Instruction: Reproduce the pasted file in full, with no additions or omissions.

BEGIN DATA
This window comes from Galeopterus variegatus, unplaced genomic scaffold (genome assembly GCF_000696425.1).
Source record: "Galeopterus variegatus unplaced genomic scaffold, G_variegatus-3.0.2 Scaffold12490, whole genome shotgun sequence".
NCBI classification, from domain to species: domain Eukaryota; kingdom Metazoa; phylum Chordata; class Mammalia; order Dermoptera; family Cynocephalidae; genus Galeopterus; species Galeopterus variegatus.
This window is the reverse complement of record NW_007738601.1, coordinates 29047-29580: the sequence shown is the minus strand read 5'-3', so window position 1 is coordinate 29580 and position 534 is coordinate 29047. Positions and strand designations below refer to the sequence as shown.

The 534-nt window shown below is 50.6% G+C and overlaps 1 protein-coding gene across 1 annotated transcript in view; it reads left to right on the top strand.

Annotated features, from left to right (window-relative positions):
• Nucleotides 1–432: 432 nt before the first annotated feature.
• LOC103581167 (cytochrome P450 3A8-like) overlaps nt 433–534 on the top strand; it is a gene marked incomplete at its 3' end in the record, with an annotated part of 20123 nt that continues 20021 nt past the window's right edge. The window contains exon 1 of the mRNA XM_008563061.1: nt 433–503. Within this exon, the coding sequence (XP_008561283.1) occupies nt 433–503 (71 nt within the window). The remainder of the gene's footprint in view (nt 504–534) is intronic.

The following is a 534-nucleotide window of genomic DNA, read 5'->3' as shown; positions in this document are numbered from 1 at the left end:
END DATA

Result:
This window comes from Galeopterus variegatus, unplaced genomic scaffold (genome assembly GCF_000696425.1).
Source record: "Galeopterus variegatus unplaced genomic scaffold, G_variegatus-3.0.2 Scaffold12490, whole genome shotgun sequence".
NCBI classification, from domain to species: domain Eukaryota; kingdom Metazoa; phylum Chordata; class Mammalia; order Dermoptera; family Cynocephalidae; genus Galeopterus; species Galeopterus variegatus.
This window is the reverse complement of record NW_007738601.1, coordinates 29047-29580: the sequence shown is the minus strand read 5'-3', so window position 1 is coordinate 29580 and position 534 is coordinate 29047. Positions and strand designations below refer to the sequence as shown.

The 534-nt window shown below is 50.6% G+C and overlaps 1 protein-coding gene across 1 annotated transcript in view; it reads left to right on the top strand.

Annotated features, from left to right (window-relative positions):
• Nucleotides 1–432: 432 nt before the first annotated feature.
• LOC103581167 (cytochrome P450 3A8-like) overlaps nt 433–534 on the top strand; it is a gene marked incomplete at its 3' end in the record, with an annotated part of 20123 nt that continues 20021 nt past the window's right edge. The window contains exon 1 of the mRNA XM_008563061.1: nt 433–503. Within this exon, the coding sequence (XP_008561283.1) occupies nt 433–503 (71 nt within the window). The remainder of the gene's footprint in view (nt 504–534) is intronic.

The following is a 534-nucleotide window of genomic DNA, read 5'->3' as shown; positions in this document are numbered from 1 at the left end: